Finding PowerShell Default Variables (Part 2)

In the previous tip we explained how you can use a separate new and fresh PowerShell to retrieve all default variables. When you examine these variables closely, you will discover that still some PowerShell variables are missing.

Here is a slightly modified version called Get-BuiltInPSVariable that includes all reserved PowerShell variables:

function Get-BuiltInPSVariable($Name='*')
{
  # create a new PowerShell
  $ps = [PowerShell]::Create()
  # get all variables inside of it
  $null = $ps.AddScript('$null=$host;Get-Variable') 
  $ps.Invoke() |
    Where-Object Name -like $Name
  # dispose new PowerShell
  $ps.Runspace.Close()
  $ps.Dispose()
}

To not miss out on any built-in PowerShell variable, this approach uses AddScript() instead of AddCommand(), and issues more than one command. Some PowerShell variables are created only after at least one command has run.

You can now dump all PowerShell built-in variables, or search for selected:

 
PS> Get-BuiltInPSVariable -Name *pref*

Name                           Value                                                                         
----                           -----                                                                         
ConfirmPreference              High                                                                          
DebugPreference                SilentlyContinue                                                              
ErrorActionPreference          Continue                                                                      
InformationPreference          SilentlyContinue                                                              
ProgressPreference             Continue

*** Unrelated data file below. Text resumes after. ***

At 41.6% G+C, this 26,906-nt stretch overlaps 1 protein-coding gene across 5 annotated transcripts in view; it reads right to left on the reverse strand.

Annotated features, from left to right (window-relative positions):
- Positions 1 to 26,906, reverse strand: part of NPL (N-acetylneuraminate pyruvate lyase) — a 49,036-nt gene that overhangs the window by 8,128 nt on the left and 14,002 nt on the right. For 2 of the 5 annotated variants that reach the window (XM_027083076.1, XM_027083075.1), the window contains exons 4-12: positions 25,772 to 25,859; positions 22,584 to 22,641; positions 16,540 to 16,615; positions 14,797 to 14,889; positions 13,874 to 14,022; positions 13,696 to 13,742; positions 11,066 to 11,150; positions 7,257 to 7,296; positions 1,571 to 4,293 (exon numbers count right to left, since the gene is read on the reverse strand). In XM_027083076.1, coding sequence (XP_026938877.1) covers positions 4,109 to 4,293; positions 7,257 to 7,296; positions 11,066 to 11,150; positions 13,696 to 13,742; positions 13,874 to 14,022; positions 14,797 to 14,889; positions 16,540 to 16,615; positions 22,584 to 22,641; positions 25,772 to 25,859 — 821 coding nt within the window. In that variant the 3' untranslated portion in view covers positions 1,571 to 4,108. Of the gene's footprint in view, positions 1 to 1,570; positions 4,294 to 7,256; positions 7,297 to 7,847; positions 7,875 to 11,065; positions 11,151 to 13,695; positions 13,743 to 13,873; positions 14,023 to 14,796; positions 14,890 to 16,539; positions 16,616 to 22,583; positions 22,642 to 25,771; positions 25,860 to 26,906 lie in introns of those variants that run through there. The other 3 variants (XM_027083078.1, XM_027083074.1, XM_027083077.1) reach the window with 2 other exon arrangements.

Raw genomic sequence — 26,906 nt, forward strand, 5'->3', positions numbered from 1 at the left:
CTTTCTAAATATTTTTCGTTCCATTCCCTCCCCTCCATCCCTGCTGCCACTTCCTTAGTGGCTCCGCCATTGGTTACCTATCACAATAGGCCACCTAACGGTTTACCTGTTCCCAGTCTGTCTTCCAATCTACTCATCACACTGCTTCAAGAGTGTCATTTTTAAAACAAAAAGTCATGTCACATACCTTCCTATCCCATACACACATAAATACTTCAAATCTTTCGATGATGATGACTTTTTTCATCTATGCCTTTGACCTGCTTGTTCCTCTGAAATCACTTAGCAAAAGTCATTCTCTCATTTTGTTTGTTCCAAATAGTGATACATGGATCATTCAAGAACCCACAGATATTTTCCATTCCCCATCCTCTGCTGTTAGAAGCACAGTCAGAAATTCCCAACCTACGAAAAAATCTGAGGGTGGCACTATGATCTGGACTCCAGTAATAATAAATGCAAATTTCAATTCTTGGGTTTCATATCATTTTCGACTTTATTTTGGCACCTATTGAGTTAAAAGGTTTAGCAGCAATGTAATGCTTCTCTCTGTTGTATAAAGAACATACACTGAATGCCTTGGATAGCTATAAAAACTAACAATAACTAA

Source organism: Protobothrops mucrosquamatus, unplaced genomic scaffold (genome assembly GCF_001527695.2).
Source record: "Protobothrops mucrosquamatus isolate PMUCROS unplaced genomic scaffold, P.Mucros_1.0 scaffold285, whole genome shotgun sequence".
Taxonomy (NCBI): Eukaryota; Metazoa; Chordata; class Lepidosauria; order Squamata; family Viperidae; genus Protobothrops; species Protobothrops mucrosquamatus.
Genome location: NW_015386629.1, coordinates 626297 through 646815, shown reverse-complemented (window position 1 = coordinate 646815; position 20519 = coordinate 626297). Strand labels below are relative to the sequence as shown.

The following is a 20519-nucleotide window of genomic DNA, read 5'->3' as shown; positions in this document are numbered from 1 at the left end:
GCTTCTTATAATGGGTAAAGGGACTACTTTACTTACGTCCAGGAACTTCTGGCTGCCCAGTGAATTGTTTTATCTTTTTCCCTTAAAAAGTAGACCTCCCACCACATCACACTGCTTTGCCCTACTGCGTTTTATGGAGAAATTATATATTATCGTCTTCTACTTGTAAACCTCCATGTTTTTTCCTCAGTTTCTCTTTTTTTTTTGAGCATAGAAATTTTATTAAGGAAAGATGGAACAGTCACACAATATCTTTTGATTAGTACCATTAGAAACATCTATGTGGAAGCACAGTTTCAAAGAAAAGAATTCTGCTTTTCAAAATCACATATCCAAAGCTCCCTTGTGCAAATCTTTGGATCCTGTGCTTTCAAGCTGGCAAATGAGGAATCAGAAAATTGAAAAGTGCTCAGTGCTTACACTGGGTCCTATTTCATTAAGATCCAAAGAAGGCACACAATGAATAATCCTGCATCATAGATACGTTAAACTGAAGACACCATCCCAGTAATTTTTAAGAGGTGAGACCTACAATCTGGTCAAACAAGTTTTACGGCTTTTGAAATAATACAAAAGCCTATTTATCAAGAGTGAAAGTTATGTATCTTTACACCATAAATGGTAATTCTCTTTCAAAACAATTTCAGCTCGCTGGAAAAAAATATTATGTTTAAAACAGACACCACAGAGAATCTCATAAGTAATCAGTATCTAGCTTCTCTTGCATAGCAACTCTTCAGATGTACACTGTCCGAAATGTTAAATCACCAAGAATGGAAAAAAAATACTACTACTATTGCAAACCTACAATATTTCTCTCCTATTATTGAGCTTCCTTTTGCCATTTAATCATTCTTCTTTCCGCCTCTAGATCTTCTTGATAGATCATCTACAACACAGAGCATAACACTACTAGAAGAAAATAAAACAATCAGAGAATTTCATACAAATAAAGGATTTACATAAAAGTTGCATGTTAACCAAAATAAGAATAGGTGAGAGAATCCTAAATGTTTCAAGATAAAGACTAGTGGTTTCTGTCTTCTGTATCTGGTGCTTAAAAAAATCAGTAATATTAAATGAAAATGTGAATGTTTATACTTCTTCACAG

VerbosePreference              SilentlyContinue                                                              
WarningPreference              Continue                                                                      
WhatIfPreference               False   
 

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  • The PowerTip email says this works for all versions of PowerShell. It does not. The syntax for the Where-Object commandlet is wrong for versions 1 and 2. Change that line to:

       Where-Object {$_.Name -like $Name}

  • What does it mean to assign value to $null?

    $null = $ps.AddScript('$null=$host;Get-Variable')

  • As for...

    What does it mean to assign value to $null?

    It's, to suppress unnecessary output.

    Try it, run the code as is,  and you get this:

    Name                           Value

    ----                           -----

    $

    ?                              True

    ^

    args                           {}

    ConfirmPreference              High

    ...

    then run the code again, but first removing , the '$null =' and you get this:

    Commands            : System.Management.Automation.PSCommand

    Streams             : System.Management.Automation.PSDataStreams

    InstanceId          : 8169b4bd-ec8a-4f33-8ce2-52ea7dcc1d34

    InvocationStateInfo : System.Management.Automation.PSInvocationStateInfo

    IsNested            : False

    HadErrors           : False

    Runspace            : System.Management.Automation.Runspaces.LocalRunspace

    RunspacePool        :

    IsRunspaceOwner     : True

    HistoryString       :

    Name        : $

    Description :

    Value       :

    Visibility  : Public

    Module      :

    ModuleName  :

    Options     : None

    Attributes  : {}

  • postanote - got it, thanks